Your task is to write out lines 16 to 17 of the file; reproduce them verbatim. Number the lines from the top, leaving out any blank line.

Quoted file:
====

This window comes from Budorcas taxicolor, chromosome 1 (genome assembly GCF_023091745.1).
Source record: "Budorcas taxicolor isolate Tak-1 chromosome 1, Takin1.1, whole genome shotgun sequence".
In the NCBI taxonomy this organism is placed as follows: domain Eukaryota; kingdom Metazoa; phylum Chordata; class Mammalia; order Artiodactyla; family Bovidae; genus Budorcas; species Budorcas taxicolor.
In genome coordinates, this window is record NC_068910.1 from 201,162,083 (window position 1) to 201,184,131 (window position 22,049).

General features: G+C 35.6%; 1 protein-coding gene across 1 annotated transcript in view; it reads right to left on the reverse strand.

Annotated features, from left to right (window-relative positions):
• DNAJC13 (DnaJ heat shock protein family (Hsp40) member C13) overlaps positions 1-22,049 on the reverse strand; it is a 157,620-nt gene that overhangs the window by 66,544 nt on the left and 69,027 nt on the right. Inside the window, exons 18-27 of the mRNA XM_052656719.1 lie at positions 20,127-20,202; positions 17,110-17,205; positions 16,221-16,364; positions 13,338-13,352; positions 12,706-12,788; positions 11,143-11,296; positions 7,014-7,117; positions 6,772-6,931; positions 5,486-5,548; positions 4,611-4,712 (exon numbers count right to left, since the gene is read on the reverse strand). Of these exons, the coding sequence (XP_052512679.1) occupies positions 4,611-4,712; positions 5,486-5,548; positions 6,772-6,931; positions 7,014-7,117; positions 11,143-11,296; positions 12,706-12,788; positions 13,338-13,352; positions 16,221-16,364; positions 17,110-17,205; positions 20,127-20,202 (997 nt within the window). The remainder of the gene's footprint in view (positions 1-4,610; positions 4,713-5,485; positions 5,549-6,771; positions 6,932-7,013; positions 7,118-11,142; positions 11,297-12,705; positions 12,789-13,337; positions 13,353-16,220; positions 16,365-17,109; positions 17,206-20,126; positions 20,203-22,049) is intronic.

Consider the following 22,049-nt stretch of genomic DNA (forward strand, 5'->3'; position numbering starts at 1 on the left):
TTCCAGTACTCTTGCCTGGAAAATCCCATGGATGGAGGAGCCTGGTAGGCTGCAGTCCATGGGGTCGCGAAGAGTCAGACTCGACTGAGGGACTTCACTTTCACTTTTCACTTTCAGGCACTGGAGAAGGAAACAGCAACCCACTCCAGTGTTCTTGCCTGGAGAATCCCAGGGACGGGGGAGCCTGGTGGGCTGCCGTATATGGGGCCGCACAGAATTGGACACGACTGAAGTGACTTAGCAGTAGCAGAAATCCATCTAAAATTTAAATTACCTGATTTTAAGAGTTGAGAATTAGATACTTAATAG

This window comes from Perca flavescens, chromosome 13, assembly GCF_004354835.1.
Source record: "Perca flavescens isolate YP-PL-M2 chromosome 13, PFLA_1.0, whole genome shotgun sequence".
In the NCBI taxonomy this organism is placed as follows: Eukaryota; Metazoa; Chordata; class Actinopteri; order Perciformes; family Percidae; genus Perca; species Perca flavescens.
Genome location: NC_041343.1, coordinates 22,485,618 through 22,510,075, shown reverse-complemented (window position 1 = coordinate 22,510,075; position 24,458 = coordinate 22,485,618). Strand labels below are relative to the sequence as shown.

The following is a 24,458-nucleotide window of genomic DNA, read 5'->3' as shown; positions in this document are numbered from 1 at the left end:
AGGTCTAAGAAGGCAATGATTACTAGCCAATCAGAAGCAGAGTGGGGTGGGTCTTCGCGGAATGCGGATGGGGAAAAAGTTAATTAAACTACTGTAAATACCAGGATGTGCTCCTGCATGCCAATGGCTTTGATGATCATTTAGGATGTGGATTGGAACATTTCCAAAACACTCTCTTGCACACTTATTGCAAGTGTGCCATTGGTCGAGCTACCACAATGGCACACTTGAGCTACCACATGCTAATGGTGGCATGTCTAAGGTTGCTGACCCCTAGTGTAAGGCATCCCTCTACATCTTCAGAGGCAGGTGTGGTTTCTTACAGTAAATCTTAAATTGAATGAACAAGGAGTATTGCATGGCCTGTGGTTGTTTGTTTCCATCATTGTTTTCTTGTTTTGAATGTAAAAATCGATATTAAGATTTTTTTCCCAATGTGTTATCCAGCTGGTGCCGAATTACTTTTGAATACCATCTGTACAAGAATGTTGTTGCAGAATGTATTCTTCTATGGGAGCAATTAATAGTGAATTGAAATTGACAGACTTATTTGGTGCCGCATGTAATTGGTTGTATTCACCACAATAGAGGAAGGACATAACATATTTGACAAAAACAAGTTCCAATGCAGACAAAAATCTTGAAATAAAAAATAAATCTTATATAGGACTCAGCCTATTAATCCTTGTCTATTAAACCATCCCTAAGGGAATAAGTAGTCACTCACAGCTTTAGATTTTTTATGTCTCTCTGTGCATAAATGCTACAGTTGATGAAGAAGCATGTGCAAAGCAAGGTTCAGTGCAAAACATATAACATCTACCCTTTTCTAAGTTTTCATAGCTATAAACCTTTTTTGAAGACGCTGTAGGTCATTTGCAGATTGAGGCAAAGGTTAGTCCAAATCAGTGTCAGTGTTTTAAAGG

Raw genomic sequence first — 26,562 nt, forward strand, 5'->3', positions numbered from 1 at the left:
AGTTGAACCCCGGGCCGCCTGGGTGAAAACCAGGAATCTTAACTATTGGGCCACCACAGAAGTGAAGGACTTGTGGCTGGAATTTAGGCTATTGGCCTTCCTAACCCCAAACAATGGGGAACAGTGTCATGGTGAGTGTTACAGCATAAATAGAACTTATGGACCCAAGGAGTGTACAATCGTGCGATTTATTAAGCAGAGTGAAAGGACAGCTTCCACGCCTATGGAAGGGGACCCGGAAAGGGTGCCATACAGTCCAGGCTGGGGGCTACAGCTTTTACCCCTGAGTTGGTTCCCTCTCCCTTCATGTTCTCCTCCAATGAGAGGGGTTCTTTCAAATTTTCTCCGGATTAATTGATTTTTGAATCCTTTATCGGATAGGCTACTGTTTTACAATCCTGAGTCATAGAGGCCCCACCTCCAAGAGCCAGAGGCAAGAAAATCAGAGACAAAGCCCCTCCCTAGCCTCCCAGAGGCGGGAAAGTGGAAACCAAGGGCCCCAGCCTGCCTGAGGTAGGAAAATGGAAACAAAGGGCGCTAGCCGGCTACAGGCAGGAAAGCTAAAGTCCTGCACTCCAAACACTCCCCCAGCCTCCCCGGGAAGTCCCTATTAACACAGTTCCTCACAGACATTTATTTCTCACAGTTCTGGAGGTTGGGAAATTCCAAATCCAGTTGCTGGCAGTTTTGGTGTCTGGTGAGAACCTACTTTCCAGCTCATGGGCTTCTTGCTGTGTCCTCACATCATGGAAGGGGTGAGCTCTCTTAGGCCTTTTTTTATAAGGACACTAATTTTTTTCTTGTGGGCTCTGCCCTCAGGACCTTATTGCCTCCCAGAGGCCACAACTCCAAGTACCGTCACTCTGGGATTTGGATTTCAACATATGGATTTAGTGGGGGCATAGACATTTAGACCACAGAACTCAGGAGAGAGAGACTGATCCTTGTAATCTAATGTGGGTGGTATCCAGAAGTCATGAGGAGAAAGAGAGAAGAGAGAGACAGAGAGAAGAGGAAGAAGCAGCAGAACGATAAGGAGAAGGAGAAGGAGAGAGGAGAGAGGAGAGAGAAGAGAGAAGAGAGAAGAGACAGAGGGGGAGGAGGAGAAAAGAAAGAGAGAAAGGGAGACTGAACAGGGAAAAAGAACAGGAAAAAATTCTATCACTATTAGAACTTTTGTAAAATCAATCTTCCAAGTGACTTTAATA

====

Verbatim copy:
Raw genomic sequence first — 26,562 nt, forward strand, 5'->3', positions numbered from 1 at the left:
AGTTGAACCCCGGGCCGCCTGGGTGAAAACCAGGAATCTTAACTATTGGGCCACCACAGAAGTGAAGGACTTGTGGCTGGAATTTAGGCTATTGGCCTTCCTAACCCCAAACAATGGGGAACAGTGTCATGGTGAGTGTTACAGCATAAATAGAACTTATGGACCCAAGGAGTGTACAATCGTGCGATTTATTAAGCAGAGTGAAAGGACAGCTTCCACGCCTATGGAAGGGGACCCGGAAAGGGTGCCATACAGTCCAGGCTGGGGGCTACAGCTTTTACCCCTGAGTTGGTTCCCTCTCCCTTCATGTTCTCCTCCAATGAGAGGGGTTCTTTCAAATTTTCTCCGGATTAATTGATTTTTGAATCCTTTATCGGATAGGCTACTGTTTTACAATCCTGAGTCATAGAGGCCCCACCTCCAAGAGCCAGAGGCAAGAAAATCAGAGACAAAGCCCCTCCCTAGCCTCCCAGAGGCGGGAAAGTGGAAACCAAGGGCCCCAGCCTGCCTGAGGTAGGAAAATGGAAACAAAGGGCGCTAGCCGGCTACAGGCAGGAAAGCTAAAGTCCTGCACTCCAAACACTCCCCCAGCCTCCCCGGGAAGTCCCTATTAACACAGTTCCTCACAGACATTTATTTCTCACAGTTCTGGAGGTTGGGAAATTCCAAATCCAGTTGCTGGCAGTTTTGGTGTCTGGTGAGAACCTACTTTCCAGCTCATGGGCTTCTTGCTGTGTCCTCACATCATGGAAGGGGTGAGCTCTCTTAGGCCTTTTTTTATAAGGACACTAATTTTTTTCTTGTGGGCTCTGCCCTCAGGACCTTATTGCCTCCCAGAGGCCACAACTCCAAGTACCGTCACTCTGGGATTTGGATTTCAACATATGGATTTAGTGGGGGCATAGACATTTAGACCACAGAACTCAGGAGAGAGAGACTGATCCTTGTAATCTAATGTGGGTGGTATCCAGAAGTCATGAGGAGAAAGAGAGAAGAGAGAGACAGAGAGAAGAGGAAGAAGCAGCAGAACGATAAGGAGAAGGAGAAGGAGAGAGGAGAGAGGAGAGAGAAGAGAGAAGAGAGAAGAGACAGAGGGGGAGGAGGAGAAAAGAAAGAGAGAAAGGGAGACTGAACAGGGAAAAAGAACAGGAAAAAATTCTATCACTATTAGAACTTTTGTAAAATCAATCTTCCAAGTGACTTTAATA